Posts tagged ‘Keith Masser’

NCAA Sanctions Repealed, Paterno’s Wins Restored

IMG_3693_trustees_resolutionKeith Masser ’73 stuck to the script when he opened the Penn State Board of Trustees meeting today, saying he had some good news to report: that Penn State’s World Campus scored a No. 1 ranking in the U.S. News rankings of online programs.

But a few moments later, President Eric Barron took the podium and announced the day’s truly big news: that Penn State, the NCAA, and state officials had reached a tentative agreement to roll back the sanctions against Penn State in the wake of the Jerry Sandusky scandal. And not long after that, the trustees voted unanimously to approve the agreement.

The NCAA issued a news release spelling out the terms of the agreement, the major points being that (1) 112 vacated wins—111 belonging to Joe Paterno, and one to Tom Bradley ’78—are restored (or, to quote a tweet by Charles Thompson of the Harrisburg Patriot-News, “And move over Bobby Bowden!”), and (2) the $60 million in fine money stays in Pennsylvania.

But State Sen. Jake Corman ’93, in a Harrisburg news conference, was more blunt: “The consent decree is hereby repealed,” he said, and “all remaining sanctions against Penn State are voided.” You can read a news release from Corman’s office here.

The trustees’ vote on the settlement was quick, with no discussion or debate before the roll-call vote, and the vote was unanimous.

Trustee Anthony Lubrano, who invited reporters to an impromptu news conference in the hallway outside the meeting—while the meeting was still in progress, with President Barron giving a report—said that the agreement isn’t perfect, but is still a win overall.

A point of contention with some in the Penn State community had been the possibility that, in order to see a rollback of the sanctions, the university would have to acknowledge that the NCAA had the right to impose the sanctions in the first place. The wording of the agreement appears to be very carefully phrased in that regard; it says that “Penn State acknowledges the NCAA’s legitimate and good faith interest and concern regarding the Jerry Sandusky matter.”

The restoration of Paterno’s wins has already prompted calls to return the Paterno statue to its spot outside Beaver Stadium. Corman, asked about it at his news conference, said it’s a decision for Penn State to make, but added, “In my personal opinion,” it should be put back. Lubrano also called for the university to return the Paterno statue, suggesting Homecoming might be a good target date.

The Paterno family issued a statement calling today “a great victory for everyone who has fought for the truth in the Sandusky tragedy.” The advocacy group Penn Staters for Responsible Stewardship was less pleased, thanking Sen. Corman and state Treasurer Rob McCord but adding, “Unfortunately, we cannot support an agreement that does not require the NCAA to acknowledge its wrongdoing.”

Penn State has posted a news release about today’s settlement announcement, with comments from President Barron and Chair Masser. Barron, Masser, and attorney Frank Guadagnino ’78 will speak with the media after today’s meeting.

Tina Hay, editor

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January 16, 2015 at 4:10 pm 3 comments

Trustees Vote Against Examining the Freeh Report

In a contentious 90-minute special meeting Tuesday, the Board of Trustees voted down a proposal to formally examine the findings of the Freeh Report, voting instead to maintain its current stance of waiting until legal proceedings related to the Sandusky scandal run their course.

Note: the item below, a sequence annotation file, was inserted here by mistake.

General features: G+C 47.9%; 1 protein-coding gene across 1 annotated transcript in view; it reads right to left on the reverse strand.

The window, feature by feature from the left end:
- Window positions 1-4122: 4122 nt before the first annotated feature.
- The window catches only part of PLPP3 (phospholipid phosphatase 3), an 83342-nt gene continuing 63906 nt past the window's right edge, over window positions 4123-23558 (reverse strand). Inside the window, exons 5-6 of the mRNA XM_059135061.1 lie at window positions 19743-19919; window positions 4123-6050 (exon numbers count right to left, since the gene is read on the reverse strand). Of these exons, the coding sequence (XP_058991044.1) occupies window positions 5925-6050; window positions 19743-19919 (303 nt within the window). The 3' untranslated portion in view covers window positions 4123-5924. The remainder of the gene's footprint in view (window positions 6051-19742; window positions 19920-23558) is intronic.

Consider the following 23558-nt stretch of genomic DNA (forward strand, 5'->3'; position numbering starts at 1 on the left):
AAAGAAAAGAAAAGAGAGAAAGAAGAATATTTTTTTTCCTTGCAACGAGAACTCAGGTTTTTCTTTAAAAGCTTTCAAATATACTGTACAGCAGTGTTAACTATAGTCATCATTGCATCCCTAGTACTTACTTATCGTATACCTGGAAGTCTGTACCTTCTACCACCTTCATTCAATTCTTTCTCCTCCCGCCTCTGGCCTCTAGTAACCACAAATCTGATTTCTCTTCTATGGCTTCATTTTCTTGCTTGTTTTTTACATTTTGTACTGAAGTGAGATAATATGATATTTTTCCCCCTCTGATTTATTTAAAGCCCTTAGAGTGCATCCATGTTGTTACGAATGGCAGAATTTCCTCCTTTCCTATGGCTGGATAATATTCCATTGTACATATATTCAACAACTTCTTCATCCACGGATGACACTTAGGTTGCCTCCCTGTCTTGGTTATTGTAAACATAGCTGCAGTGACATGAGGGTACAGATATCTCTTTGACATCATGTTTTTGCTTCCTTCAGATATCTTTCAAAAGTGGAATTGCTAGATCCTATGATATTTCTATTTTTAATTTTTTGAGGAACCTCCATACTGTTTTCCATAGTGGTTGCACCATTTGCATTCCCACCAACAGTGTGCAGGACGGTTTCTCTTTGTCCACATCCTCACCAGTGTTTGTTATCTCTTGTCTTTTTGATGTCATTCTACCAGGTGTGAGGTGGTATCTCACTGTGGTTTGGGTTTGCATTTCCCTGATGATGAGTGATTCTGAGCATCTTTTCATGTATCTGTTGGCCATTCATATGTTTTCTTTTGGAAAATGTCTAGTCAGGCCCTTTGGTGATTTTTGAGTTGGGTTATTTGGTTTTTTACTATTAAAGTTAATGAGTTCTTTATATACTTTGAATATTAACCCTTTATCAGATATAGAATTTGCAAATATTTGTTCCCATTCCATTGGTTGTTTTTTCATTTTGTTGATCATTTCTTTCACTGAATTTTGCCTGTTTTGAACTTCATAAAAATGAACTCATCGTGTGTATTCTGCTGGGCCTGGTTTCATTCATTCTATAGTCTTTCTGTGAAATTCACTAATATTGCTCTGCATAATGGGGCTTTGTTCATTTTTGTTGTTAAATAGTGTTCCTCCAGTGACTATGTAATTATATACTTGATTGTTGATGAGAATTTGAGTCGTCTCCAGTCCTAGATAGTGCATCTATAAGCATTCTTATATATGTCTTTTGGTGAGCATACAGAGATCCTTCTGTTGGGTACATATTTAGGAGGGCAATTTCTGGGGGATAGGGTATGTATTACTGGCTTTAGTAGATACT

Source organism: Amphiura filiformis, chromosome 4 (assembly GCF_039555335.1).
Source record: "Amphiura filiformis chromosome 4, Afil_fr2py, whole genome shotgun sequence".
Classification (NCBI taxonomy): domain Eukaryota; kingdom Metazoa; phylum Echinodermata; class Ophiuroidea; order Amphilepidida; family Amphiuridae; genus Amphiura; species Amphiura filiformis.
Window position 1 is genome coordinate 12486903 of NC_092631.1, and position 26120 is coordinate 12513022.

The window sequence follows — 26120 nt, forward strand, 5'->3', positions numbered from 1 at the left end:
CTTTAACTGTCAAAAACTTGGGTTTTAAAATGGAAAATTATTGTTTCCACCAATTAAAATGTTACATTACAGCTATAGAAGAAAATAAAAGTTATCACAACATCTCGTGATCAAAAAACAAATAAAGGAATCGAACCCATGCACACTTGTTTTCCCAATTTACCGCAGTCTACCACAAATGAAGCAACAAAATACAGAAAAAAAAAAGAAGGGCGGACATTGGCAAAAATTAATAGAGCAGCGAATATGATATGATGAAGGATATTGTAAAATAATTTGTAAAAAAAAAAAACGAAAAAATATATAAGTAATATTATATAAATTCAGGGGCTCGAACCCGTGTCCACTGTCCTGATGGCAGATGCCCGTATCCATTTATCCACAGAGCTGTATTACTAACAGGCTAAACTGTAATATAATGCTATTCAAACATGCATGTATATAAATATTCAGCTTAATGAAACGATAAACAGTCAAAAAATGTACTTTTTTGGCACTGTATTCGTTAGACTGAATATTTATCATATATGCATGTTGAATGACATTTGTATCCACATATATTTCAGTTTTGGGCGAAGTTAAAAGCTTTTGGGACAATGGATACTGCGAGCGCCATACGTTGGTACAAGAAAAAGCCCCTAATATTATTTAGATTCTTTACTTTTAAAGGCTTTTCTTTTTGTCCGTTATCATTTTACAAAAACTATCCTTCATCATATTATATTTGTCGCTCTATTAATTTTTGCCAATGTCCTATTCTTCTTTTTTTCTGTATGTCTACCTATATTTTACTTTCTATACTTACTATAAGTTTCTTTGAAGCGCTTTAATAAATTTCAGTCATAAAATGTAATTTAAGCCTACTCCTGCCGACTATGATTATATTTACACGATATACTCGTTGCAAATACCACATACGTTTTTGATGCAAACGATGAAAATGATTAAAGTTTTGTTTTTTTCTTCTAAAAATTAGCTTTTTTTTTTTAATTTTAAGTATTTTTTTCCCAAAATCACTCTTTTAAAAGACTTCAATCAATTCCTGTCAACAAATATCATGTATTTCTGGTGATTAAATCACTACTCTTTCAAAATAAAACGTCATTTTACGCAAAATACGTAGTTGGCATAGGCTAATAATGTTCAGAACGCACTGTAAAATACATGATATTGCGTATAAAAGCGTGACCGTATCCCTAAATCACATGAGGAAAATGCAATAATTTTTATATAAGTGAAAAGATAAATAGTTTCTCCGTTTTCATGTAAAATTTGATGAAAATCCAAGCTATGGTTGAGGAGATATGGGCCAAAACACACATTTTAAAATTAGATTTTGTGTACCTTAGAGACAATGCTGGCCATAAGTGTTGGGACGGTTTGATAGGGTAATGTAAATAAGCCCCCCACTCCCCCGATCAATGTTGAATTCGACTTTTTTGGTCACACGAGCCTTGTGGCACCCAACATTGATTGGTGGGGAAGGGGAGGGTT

Alumni trustee Al Lord ’67 presented the initial resolution, which proposed the creation of an ad hoc committee to “examine the Freeh Report, meet with Freeh and his investigative team, review the full set of undisclosed communications and report its findings to the full board.” That resolution was defeated by a 17-9 vote, with Lord and the other eight alumni-elected trustees the only “yes” votes. A second resolution, presented by gubernatorial appointee and board vice chair Kathleen Casey ’88, proposed that the board “continue to actively monitor the discovery and factual investigations … and, upon conclusion of such proceedings, shall determine whether any action is appropriate and in the best interest of Penn State.” That resolution passed 17-8, with alumni trustee Adam Taliaferro ’05 abstaining.

It was Lord, during discussion of the second resolution, who asked Casey to clarify whether the action in her proposal (written in collaboration with Ken Frazier ’73) was simply to “continue.” When Casey said yes, Lord replied, “Continue to do what we’re doing? Resolutions should do something. This is ‘continue to do nothing.'” It was an exchange that got to the heart of the divide among the board’s members: The alumni trustees remain committed to repudiating the most damning findings of the Freeh Report, while the majority of board members argue that any such action is at best premature.

Lord introduced the amended resolution, first proposed in July, by acknowledging other issues that demand the board’s attention. “I wish that instead of talking about being pleased with only increasing tuition two or three percent, we were talking about decreasing tuition,” he said. “But what needs immediate attention is the Freeh Report… My feeling is that the consequences of the Freeh Report and the NCAA consent decree live on.” He cited comments and signs encountered by Penn State fans at the Rutgers football game last month as proof that the damage to the university’s reputation remains unchecked. “When I saw those signs, it occurred to me how far we’ve fallen, or how other people think we’ve fallen, because we don’t stand up for ourselves. I’m bothered by how meekly we react. Generally speaking, we don’t react at all … there’s a sense of ‘Suck it up, we deserve it.’ We don’t deserve it.”